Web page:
Living in Love
I-Wayne is probably the only performer I wouldn’t just approach if I saw him on the street. It’s not because I think he’s more ill-tempered than any other star but I have this real fear of him realizing that I wasn’t living right and deliver the requisite rebuff.
For me and my friends in high school, I-Wayne represented the first line of radical “Rasta” artistes that was able to articulate on multiple levels. He was radical but definitely not under-informed. Really, it seemed like made a distinct choice to be the way he was and he was cool with what came with it.
And that’s kinda been the story of his career, because we always think that he’s stadium rocker material but his uncompromising nature wouldn’t necessarily facilitate that. And he’s stayed relevant while the usual story is a deviation along the way.
One of his most poignant and scathing reviews comes in at track 12 on his criminally under-appreciated studio debut, Lava Ground. Just typing the words “lava ground” actually makes me break out into a mental falsetto of the chorus of another song on the cut. But, if you don’t know it, take a listen below. If you do know it, then listen it again, why not?
The first line is almost a red herring:
“I love to see my people living in love”
Because he says it in the present tense, it sounds less of a wish and more of an actuality. But here comes the cold water;
“I hate to see them fighting & swimming in blood
This is Jamaica.
Our culture is still based on the substructure of colonialism and while it’s largely unseen and unmentioned, forms the basis of our societal make-up. There is a hierarchy and there are ways up or around and the result of that struggle seems to be what we see as our violence problem. My theory anyway.
“Nuff neglect the farming, scorning the mud
Yet they want to be the first to reap the fruit as it bud”
Agriculture is having a revival in the stakes for our attention because well…pandemic. Agriculture hasn’t been cool since I was a kid and I grew up in the Nassau Valley belt of cane cropping. I always wanted to get out and go do everything other than farming but I think this song always kept some sort of grounding. Like a horcrux. Of sorts.
“Dem fill the earth with prison, church, and whore house
Love the rum bar, yet them hate the pure house”
I’m one of those persons that find the word “whore house” very uncomfortable and I think that’s why he uses it. But other than the space in a bar, i’ve always wondered why he chose those three institutions to single out. And especially, prisons. I’ve always found the idea of prison interesting because from a certain angle, prisons are really physical restrictions for the violation of an imaginary rule. I was having a conversation earlier this week about the role of “myths” and by virtue “shared myths” in our society. The “Law” is in reality a concept that we all agree to believe in because there is a promise that with “law” comes “order”. The reason why the inclusion of prisons is interesting here is that being outside of the law doesn’t necessarily mean that you’re wrong but it can definitely land you inside a jail. The implications of that aren’t really that fantastical as every king, dictator or any such leader has used prisons as control mechanisms rather than as a benefit to the individuals of the society itself.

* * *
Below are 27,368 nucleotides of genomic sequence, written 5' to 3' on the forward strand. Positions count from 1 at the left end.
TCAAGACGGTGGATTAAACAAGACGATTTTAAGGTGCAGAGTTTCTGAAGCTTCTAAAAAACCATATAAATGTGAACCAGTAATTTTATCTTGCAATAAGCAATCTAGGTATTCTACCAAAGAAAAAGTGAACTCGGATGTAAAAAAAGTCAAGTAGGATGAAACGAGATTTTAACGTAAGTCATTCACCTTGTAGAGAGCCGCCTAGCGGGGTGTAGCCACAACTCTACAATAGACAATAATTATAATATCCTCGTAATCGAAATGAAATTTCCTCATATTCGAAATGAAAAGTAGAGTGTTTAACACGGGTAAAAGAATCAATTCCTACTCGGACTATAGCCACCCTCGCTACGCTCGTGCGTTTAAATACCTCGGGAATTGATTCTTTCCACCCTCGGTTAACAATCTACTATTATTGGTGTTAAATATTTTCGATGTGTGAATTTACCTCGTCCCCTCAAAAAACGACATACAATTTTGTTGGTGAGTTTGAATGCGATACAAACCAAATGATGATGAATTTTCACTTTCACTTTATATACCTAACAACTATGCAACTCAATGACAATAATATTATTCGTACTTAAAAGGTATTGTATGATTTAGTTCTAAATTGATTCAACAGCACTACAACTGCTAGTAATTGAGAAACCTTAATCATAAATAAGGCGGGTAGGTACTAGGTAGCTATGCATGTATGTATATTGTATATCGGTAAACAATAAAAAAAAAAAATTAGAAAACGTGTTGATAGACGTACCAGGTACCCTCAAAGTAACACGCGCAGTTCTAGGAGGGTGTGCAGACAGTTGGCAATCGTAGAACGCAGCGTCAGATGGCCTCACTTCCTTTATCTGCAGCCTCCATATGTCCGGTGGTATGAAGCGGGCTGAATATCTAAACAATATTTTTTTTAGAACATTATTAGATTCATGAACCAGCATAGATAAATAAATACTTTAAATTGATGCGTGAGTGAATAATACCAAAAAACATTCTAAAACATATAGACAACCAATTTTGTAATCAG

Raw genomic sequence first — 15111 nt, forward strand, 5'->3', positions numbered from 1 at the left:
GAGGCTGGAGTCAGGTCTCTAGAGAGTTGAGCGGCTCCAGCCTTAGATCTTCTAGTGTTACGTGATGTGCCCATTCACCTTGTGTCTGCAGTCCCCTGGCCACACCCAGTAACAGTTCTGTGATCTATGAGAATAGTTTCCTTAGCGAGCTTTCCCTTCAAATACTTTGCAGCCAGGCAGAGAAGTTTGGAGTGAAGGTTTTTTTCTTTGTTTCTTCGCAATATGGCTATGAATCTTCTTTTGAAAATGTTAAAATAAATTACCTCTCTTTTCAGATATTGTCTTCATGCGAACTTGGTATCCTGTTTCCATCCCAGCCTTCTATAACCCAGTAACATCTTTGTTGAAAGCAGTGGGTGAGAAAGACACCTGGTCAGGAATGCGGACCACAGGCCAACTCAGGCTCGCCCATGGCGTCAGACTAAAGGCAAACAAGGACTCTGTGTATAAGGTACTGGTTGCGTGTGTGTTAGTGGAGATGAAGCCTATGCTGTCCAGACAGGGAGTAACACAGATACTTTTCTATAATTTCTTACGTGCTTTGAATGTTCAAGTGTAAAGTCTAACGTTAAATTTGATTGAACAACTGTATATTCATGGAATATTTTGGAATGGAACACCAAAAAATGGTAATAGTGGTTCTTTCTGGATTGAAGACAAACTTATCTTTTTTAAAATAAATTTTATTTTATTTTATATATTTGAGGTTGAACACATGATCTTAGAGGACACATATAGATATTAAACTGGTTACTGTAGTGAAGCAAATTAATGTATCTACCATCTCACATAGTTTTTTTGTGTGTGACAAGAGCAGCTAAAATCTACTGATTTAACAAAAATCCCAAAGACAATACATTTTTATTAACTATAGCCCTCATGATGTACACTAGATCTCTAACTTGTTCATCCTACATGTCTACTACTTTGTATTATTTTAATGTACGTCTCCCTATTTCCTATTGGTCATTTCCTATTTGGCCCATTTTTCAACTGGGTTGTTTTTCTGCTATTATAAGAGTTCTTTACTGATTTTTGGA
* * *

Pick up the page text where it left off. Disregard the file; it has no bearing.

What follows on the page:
“Dem take the microchip and now a wrath a pour out
In 2004, the microchip thing was still pretty much the territory of evangelists but 16 years later. Here we are;
I’m on the fence about the wrath part because I’m very pragmatic about where we’re going as a race and the role that technology will play in our actual life.
Less food, more drought and more mouth (oh)”
Well, that’s as succinct as you can sum up our current global dilemma of climate change and population growth.
“Rasta tell dem all the while
For my parents, the church and its various institutions provided the moral backbone of their upbringing but in my teenage years, those ideas started to feel restrictive. Rastafarian culture was almost a happy medium where it was still heavily Christian influenced but had the radical nous necessary to attract my teenaged sensibilities.
“Stop war and go till the soil
Stop fighting for land and oil
Fi di coil so many go defile
If you take land and oil here to be just placeholders for what Oprah Book Club members (I am a friendly, please stand down) might call “baubles”, then it’s a typical moral parable about what you’re willing to do for success.
“Slave master spit inna dem face dem tek dat wit a smile”
I mean, shit. It’s jarring. We would all hope that we’re not that person being described here but I know for sure that this line gets called up on my mind’s audio player whenever I feel as if I’m not getting my fair shake. We really are the average of the content we retain, in whatever form.
Di banks of the nile so mild and so fertile acres more than a zillion mile
People acting vile pick up cannibal style
Wah devour mama, papa, and child, (oh)”
When I get to interview I-Wayne I’ll ask him about this part because for me, it’s just vibes.
The implication in the subsequent lyrics are far-reaching and just as thought provoking but I’m really not in the mood for that smoke right now.
Lemme know what you guys think about this breakdown.
Andre Burnett was a co-founder of Krash, which pales in comparison to numerous achievements and ideas conceived and executed during his time on earth. A giant.